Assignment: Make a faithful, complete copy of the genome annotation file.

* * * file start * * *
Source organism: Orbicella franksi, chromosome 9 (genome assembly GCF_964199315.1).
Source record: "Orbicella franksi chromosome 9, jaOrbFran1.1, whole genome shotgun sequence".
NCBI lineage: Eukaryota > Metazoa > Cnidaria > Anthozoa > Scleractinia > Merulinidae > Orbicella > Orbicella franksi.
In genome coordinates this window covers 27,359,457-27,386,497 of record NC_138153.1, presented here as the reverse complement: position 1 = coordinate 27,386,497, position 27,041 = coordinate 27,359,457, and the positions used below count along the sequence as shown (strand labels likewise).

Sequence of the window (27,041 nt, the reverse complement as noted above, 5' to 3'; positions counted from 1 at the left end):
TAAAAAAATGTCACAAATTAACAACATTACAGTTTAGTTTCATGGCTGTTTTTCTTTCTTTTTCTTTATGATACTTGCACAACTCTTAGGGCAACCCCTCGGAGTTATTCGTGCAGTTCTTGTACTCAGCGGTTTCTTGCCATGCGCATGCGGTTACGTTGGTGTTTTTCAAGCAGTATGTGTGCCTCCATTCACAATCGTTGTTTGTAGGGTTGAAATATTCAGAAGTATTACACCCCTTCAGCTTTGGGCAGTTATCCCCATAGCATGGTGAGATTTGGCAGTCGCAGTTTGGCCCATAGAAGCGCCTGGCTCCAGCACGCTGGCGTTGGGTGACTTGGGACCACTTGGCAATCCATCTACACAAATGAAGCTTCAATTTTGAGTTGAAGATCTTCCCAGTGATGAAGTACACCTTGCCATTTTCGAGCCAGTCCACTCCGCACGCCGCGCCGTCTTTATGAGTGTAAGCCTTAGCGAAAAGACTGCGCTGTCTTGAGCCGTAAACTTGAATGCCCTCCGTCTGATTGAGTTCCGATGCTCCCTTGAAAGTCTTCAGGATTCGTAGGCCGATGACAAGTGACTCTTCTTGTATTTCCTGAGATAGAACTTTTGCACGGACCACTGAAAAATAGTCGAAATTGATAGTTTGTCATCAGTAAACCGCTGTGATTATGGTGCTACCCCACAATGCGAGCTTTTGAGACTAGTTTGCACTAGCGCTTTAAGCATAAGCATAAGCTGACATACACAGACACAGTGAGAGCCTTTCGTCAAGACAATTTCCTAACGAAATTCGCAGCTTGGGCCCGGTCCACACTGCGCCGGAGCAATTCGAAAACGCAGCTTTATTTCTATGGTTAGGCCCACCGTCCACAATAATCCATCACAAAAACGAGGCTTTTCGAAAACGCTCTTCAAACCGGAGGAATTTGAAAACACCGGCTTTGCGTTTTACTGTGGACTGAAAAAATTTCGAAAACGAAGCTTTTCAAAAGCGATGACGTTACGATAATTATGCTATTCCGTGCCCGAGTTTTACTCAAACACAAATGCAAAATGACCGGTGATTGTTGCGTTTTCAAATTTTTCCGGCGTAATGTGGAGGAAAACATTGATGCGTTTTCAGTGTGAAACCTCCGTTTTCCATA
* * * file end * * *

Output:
Source organism: Orbicella franksi, chromosome 9 (genome assembly GCF_964199315.1).
Source record: "Orbicella franksi chromosome 9, jaOrbFran1.1, whole genome shotgun sequence".
NCBI lineage: Eukaryota > Metazoa > Cnidaria > Anthozoa > Scleractinia > Merulinidae > Orbicella > Orbicella franksi.
In genome coordinates this window covers 27,359,457-27,386,497 of record NC_138153.1, presented here as the reverse complement: position 1 = coordinate 27,386,497, position 27,041 = coordinate 27,359,457, and the positions used below count along the sequence as shown (strand labels likewise).

Sequence of the window (27,041 nt, the reverse complement as noted above, 5' to 3'; positions counted from 1 at the left end):
TAAAAAAATGTCACAAATTAACAACATTACAGTTTAGTTTCATGGCTGTTTTTCTTTCTTTTTCTTTATGATACTTGCACAACTCTTAGGGCAACCCCTCGGAGTTATTCGTGCAGTTCTTGTACTCAGCGGTTTCTTGCCATGCGCATGCGGTTACGTTGGTGTTTTTCAAGCAGTATGTGTGCCTCCATTCACAATCGTTGTTTGTAGGGTTGAAATATTCAGAAGTATTACACCCCTTCAGCTTTGGGCAGTTATCCCCATAGCATGGTGAGATTTGGCAGTCGCAGTTTGGCCCATAGAAGCGCCTGGCTCCAGCACGCTGGCGTTGGGTGACTTGGGACCACTTGGCAATCCATCTACACAAATGAAGCTTCAATTTTGAGTTGAAGATCTTCCCAGTGATGAAGTACACCTTGCCATTTTCGAGCCAGTCCACTCCGCACGCCGCGCCGTCTTTATGAGTGTAAGCCTTAGCGAAAAGACTGCGCTGTCTTGAGCCGTAAACTTGAATGCCCTCCGTCTGATTGAGTTCCGATGCTCCCTTGAAAGTCTTCAGGATTCGTAGGCCGATGACAAGTGACTCTTCTTGTATTTCCTGAGATAGAACTTTTGCACGGACCACTGAAAAATAGTCGAAATTGATAGTTTGTCATCAGTAAACCGCTGTGATTATGGTGCTACCCCACAATGCGAGCTTTTGAGACTAGTTTGCACTAGCGCTTTAAGCATAAGCATAAGCTGACATACACAGACACAGTGAGAGCCTTTCGTCAAGACAATTTCCTAACGAAATTCGCAGCTTGGGCCCGGTCCACACTGCGCCGGAGCAATTCGAAAACGCAGCTTTATTTCTATGGTTAGGCCCACCGTCCACAATAATCCATCACAAAAACGAGGCTTTTCGAAAACGCTCTTCAAACCGGAGGAATTTGAAAACACCGGCTTTGCGTTTTACTGTGGACTGAAAAAATTTCGAAAACGAAGCTTTTCAAAAGCGATGACGTTACGATAATTATGCTATTCCGTGCCCGAGTTTTACTCAAACACAAATGCAAAATGACCGGTGATTGTTGCGTTTTCAAATTTTTCCGGCGTAATGTGGAGGAAAACATTGATGCGTTTTCAGTGTGAAACCTCCGTTTTCCATA